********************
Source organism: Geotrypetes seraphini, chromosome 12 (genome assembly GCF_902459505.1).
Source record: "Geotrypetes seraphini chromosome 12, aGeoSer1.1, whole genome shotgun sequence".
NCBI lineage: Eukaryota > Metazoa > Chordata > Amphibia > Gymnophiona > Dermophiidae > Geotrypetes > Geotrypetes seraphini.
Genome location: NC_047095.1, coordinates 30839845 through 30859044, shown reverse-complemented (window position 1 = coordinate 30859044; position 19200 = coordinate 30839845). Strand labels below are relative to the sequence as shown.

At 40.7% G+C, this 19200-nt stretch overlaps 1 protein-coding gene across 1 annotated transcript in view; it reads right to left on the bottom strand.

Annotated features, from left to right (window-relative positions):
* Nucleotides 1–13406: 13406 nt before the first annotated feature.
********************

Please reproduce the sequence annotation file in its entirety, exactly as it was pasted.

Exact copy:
Source organism: Geotrypetes seraphini, chromosome 12 (genome assembly GCF_902459505.1).
Source record: "Geotrypetes seraphini chromosome 12, aGeoSer1.1, whole genome shotgun sequence".
NCBI lineage: Eukaryota > Metazoa > Chordata > Amphibia > Gymnophiona > Dermophiidae > Geotrypetes > Geotrypetes seraphini.
Genome location: NC_047095.1, coordinates 30839845 through 30859044, shown reverse-complemented (window position 1 = coordinate 30859044; position 19200 = coordinate 30839845). Strand labels below are relative to the sequence as shown.

At 40.7% G+C, this 19200-nt stretch overlaps 1 protein-coding gene across 1 annotated transcript in view; it reads right to left on the bottom strand.

Annotated features, from left to right (window-relative positions):
* Nucleotides 1–13406: 13406 nt before the first annotated feature.